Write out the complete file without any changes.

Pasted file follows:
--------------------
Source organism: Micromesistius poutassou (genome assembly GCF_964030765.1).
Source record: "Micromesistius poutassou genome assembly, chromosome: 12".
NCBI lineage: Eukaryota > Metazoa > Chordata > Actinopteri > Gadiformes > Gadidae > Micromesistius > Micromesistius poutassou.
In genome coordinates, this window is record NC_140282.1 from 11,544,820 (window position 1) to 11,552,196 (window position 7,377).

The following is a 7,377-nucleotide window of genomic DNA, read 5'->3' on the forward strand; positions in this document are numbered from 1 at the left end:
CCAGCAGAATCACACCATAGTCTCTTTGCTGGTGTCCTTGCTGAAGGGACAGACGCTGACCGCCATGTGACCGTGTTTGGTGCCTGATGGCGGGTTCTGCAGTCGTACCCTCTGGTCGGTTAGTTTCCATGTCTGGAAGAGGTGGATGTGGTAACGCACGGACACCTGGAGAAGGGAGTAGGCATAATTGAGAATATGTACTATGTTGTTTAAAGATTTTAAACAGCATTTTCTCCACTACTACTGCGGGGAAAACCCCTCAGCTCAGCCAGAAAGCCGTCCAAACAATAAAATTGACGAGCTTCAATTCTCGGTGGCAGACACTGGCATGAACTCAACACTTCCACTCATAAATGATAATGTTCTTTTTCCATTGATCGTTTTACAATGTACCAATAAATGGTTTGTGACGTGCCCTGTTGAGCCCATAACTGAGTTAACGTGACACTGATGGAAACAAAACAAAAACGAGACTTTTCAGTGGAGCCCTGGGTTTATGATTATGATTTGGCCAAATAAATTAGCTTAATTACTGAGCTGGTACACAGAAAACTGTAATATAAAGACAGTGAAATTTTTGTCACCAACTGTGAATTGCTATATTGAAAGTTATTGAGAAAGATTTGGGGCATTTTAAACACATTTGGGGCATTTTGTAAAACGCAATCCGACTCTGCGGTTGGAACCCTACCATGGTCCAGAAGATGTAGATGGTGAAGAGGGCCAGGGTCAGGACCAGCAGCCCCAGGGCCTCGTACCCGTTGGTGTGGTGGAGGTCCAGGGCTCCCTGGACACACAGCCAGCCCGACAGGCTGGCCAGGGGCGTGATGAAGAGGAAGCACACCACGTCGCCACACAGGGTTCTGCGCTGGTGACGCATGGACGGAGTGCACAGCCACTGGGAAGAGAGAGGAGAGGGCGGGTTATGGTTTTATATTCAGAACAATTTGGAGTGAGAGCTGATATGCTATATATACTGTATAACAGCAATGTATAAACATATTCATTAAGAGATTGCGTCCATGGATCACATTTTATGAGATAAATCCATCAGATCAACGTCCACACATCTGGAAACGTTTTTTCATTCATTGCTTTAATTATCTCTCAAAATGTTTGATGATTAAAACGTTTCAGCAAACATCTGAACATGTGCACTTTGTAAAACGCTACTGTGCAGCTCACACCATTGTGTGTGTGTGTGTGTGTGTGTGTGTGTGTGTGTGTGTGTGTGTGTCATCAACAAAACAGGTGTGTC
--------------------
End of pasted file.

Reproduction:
Source organism: Micromesistius poutassou (genome assembly GCF_964030765.1).
Source record: "Micromesistius poutassou genome assembly, chromosome: 12".
NCBI lineage: Eukaryota > Metazoa > Chordata > Actinopteri > Gadiformes > Gadidae > Micromesistius > Micromesistius poutassou.
In genome coordinates, this window is record NC_140282.1 from 11,544,820 (window position 1) to 11,552,196 (window position 7,377).

The following is a 7,377-nucleotide window of genomic DNA, read 5'->3' on the forward strand; positions in this document are numbered from 1 at the left end:
CCAGCAGAATCACACCATAGTCTCTTTGCTGGTGTCCTTGCTGAAGGGACAGACGCTGACCGCCATGTGACCGTGTTTGGTGCCTGATGGCGGGTTCTGCAGTCGTACCCTCTGGTCGGTTAGTTTCCATGTCTGGAAGAGGTGGATGTGGTAACGCACGGACACCTGGAGAAGGGAGTAGGCATAATTGAGAATATGTACTATGTTGTTTAAAGATTTTAAACAGCATTTTCTCCACTACTACTGCGGGGAAAACCCCTCAGCTCAGCCAGAAAGCCGTCCAAACAATAAAATTGACGAGCTTCAATTCTCGGTGGCAGACACTGGCATGAACTCAACACTTCCACTCATAAATGATAATGTTCTTTTTCCATTGATCGTTTTACAATGTACCAATAAATGGTTTGTGACGTGCCCTGTTGAGCCCATAACTGAGTTAACGTGACACTGATGGAAACAAAACAAAAACGAGACTTTTCAGTGGAGCCCTGGGTTTATGATTATGATTTGGCCAAATAAATTAGCTTAATTACTGAGCTGGTACACAGAAAACTGTAATATAAAGACAGTGAAATTTTTGTCACCAACTGTGAATTGCTATATTGAAAGTTATTGAGAAAGATTTGGGGCATTTTAAACACATTTGGGGCATTTTGTAAAACGCAATCCGACTCTGCGGTTGGAACCCTACCATGGTCCAGAAGATGTAGATGGTGAAGAGGGCCAGGGTCAGGACCAGCAGCCCCAGGGCCTCGTACCCGTTGGTGTGGTGGAGGTCCAGGGCTCCCTGGACACACAGCCAGCCCGACAGGCTGGCCAGGGGCGTGATGAAGAGGAAGCACACCACGTCGCCACACAGGGTTCTGCGCTGGTGACGCATGGACGGAGTGCACAGCCACTGGGAAGAGAGAGGAGAGGGCGGGTTATGGTTTTATATTCAGAACAATTTGGAGTGAGAGCTGATATGCTATATATACTGTATAACAGCAATGTATAAACATATTCATTAAGAGATTGCGTCCATGGATCACATTTTATGAGATAAATCCATCAGATCAACGTCCACACATCTGGAAACGTTTTTTCATTCATTGCTTTAATTATCTCTCAAAATGTTTGATGATTAAAACGTTTCAGCAAACATCTGAACATGTGCACTTTGTAAAACGCTACTGTGCAGCTCACACCATTGTGTGTGTGTGTGTGTGTGTGTGTGTGTGTGTGTGTGTGTGTGTGTCATCAACAAAACAGGTGTGTC